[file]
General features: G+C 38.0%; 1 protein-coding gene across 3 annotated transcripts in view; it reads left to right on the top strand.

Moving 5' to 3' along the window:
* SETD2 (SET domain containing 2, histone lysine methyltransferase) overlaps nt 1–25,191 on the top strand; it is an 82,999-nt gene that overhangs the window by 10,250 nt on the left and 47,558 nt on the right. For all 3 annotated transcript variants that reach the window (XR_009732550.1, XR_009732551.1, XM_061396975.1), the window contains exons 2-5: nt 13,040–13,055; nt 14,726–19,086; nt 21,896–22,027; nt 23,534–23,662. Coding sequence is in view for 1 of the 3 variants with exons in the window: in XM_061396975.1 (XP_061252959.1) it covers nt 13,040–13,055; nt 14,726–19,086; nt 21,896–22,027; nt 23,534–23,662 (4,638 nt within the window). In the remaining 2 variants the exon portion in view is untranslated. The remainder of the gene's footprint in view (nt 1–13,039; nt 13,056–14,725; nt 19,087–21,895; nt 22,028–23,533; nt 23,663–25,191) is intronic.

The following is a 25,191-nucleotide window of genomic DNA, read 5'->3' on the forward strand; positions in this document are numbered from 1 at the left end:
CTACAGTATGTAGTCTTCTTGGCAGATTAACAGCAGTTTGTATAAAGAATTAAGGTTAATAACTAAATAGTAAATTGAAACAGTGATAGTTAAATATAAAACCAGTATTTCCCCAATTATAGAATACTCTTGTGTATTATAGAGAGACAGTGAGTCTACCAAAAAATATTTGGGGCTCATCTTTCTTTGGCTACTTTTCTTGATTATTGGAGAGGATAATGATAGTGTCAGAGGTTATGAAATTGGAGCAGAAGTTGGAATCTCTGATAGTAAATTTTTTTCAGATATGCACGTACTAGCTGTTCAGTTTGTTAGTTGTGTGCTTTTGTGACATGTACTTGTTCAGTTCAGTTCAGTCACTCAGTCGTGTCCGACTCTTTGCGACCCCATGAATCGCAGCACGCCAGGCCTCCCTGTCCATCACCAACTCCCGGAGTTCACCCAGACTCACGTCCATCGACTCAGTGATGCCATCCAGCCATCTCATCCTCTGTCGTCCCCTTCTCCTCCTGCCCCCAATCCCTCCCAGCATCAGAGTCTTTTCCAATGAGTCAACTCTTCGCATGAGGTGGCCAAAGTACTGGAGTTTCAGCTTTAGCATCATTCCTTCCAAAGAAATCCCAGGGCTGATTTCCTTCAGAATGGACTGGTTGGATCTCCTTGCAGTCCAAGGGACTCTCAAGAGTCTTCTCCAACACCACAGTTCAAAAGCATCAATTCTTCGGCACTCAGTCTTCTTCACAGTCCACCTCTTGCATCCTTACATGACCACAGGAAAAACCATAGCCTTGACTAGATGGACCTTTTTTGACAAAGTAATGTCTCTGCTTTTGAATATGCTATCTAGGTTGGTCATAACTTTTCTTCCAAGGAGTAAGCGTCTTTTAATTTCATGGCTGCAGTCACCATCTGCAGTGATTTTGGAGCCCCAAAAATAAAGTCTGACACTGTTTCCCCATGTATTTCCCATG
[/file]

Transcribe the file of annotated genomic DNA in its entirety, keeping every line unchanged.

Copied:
General features: G+C 38.0%; 1 protein-coding gene across 3 annotated transcripts in view; it reads left to right on the top strand.

Moving 5' to 3' along the window:
* SETD2 (SET domain containing 2, histone lysine methyltransferase) overlaps nt 1–25,191 on the top strand; it is an 82,999-nt gene that overhangs the window by 10,250 nt on the left and 47,558 nt on the right. For all 3 annotated transcript variants that reach the window (XR_009732550.1, XR_009732551.1, XM_061396975.1), the window contains exons 2-5: nt 13,040–13,055; nt 14,726–19,086; nt 21,896–22,027; nt 23,534–23,662. Coding sequence is in view for 1 of the 3 variants with exons in the window: in XM_061396975.1 (XP_061252959.1) it covers nt 13,040–13,055; nt 14,726–19,086; nt 21,896–22,027; nt 23,534–23,662 (4,638 nt within the window). In the remaining 2 variants the exon portion in view is untranslated. The remainder of the gene's footprint in view (nt 1–13,039; nt 13,056–14,725; nt 19,087–21,895; nt 22,028–23,533; nt 23,663–25,191) is intronic.

The following is a 25,191-nucleotide window of genomic DNA, read 5'->3' on the forward strand; positions in this document are numbered from 1 at the left end:
CTACAGTATGTAGTCTTCTTGGCAGATTAACAGCAGTTTGTATAAAGAATTAAGGTTAATAACTAAATAGTAAATTGAAACAGTGATAGTTAAATATAAAACCAGTATTTCCCCAATTATAGAATACTCTTGTGTATTATAGAGAGACAGTGAGTCTACCAAAAAATATTTGGGGCTCATCTTTCTTTGGCTACTTTTCTTGATTATTGGAGAGGATAATGATAGTGTCAGAGGTTATGAAATTGGAGCAGAAGTTGGAATCTCTGATAGTAAATTTTTTTCAGATATGCACGTACTAGCTGTTCAGTTTGTTAGTTGTGTGCTTTTGTGACATGTACTTGTTCAGTTCAGTTCAGTCACTCAGTCGTGTCCGACTCTTTGCGACCCCATGAATCGCAGCACGCCAGGCCTCCCTGTCCATCACCAACTCCCGGAGTTCACCCAGACTCACGTCCATCGACTCAGTGATGCCATCCAGCCATCTCATCCTCTGTCGTCCCCTTCTCCTCCTGCCCCCAATCCCTCCCAGCATCAGAGTCTTTTCCAATGAGTCAACTCTTCGCATGAGGTGGCCAAAGTACTGGAGTTTCAGCTTTAGCATCATTCCTTCCAAAGAAATCCCAGGGCTGATTTCCTTCAGAATGGACTGGTTGGATCTCCTTGCAGTCCAAGGGACTCTCAAGAGTCTTCTCCAACACCACAGTTCAAAAGCATCAATTCTTCGGCACTCAGTCTTCTTCACAGTCCACCTCTTGCATCCTTACATGACCACAGGAAAAACCATAGCCTTGACTAGATGGACCTTTTTTGACAAAGTAATGTCTCTGCTTTTGAATATGCTATCTAGGTTGGTCATAACTTTTCTTCCAAGGAGTAAGCGTCTTTTAATTTCATGGCTGCAGTCACCATCTGCAGTGATTTTGGAGCCCCAAAAATAAAGTCTGACACTGTTTCCCCATGTATTTCCCATG